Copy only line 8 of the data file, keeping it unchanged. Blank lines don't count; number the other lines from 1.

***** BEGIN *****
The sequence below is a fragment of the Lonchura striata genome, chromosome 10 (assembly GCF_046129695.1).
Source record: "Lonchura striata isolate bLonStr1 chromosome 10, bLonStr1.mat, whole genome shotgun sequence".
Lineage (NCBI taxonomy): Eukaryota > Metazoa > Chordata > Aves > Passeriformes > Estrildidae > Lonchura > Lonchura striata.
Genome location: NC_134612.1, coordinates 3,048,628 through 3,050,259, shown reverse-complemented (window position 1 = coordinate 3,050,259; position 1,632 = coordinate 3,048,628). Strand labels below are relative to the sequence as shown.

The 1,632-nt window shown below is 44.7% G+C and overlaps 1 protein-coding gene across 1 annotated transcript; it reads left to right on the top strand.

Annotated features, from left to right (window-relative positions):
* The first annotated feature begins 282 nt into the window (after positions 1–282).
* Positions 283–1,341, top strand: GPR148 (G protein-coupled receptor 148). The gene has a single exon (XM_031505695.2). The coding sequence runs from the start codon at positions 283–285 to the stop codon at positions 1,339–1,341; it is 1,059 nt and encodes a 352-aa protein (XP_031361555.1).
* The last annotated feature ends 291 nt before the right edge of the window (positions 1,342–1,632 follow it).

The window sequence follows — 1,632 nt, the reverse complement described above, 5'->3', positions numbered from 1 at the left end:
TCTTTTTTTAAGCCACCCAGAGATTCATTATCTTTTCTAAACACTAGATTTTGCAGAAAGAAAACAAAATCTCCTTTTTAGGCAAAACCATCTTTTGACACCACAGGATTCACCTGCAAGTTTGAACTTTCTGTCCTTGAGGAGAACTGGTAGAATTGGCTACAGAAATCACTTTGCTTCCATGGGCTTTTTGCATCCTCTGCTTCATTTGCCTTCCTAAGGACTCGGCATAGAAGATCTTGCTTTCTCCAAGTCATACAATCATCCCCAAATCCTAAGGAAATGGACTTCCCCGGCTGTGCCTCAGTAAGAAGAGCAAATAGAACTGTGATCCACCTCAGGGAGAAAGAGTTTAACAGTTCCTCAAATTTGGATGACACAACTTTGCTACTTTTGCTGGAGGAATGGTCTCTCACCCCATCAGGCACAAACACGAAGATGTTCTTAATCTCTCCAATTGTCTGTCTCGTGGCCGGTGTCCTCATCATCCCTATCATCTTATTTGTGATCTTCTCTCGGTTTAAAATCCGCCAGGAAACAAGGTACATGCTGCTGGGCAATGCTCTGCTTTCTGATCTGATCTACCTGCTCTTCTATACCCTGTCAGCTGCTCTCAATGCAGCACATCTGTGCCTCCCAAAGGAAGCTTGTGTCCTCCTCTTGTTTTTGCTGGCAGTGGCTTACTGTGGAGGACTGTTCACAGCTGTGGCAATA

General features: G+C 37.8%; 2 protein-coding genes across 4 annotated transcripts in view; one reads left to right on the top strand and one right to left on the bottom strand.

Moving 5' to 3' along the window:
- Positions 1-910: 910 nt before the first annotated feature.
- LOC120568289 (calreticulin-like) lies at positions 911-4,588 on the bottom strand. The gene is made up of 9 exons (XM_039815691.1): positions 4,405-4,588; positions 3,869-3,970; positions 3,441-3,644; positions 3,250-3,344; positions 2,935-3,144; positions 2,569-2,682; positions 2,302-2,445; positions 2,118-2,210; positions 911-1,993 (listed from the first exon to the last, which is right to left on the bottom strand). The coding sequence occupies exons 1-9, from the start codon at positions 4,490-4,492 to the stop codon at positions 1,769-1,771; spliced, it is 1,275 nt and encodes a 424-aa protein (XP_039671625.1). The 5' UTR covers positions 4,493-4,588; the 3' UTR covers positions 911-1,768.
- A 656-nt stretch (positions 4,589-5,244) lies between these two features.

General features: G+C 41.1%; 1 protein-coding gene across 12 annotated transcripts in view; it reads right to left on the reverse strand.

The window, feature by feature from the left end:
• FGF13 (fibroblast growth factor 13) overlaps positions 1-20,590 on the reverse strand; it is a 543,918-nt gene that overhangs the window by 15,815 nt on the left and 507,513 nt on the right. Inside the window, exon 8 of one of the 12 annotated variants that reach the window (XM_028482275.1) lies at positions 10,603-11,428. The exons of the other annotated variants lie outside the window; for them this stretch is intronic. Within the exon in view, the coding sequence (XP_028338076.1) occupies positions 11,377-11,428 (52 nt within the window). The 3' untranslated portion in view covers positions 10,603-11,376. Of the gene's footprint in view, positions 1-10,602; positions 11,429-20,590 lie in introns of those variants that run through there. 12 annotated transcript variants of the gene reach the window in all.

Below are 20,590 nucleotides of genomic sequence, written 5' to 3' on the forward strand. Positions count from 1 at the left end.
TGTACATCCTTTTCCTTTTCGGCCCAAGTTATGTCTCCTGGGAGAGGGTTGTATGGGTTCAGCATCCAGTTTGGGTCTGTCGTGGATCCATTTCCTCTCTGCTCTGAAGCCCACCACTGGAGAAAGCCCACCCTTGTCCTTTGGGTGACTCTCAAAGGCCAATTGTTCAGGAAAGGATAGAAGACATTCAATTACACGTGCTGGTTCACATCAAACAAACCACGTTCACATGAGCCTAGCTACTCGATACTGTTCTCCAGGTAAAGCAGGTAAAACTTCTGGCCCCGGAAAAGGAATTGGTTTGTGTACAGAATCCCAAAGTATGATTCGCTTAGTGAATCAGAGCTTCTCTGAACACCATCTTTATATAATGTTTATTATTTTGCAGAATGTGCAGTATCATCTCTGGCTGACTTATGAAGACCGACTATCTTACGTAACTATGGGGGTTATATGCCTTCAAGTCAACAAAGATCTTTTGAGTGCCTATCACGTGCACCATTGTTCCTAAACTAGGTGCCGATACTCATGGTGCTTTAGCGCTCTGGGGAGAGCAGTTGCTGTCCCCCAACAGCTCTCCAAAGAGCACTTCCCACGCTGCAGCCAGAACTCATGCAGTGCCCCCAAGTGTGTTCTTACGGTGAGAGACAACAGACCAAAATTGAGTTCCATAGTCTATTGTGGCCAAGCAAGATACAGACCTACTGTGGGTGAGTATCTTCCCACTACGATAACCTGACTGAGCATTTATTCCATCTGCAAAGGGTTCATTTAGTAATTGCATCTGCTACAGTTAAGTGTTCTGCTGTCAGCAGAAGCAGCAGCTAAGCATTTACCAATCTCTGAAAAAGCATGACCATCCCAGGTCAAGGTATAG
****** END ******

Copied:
* Positions 283–1,341, top strand: GPR148 (G protein-coupled receptor 148). The gene has a single exon (XM_031505695.2). The coding sequence runs from the start codon at positions 283–285 to the stop codon at positions 1,339–1,341; it is 1,059 nt and encodes a 352-aa protein (XP_031361555.1).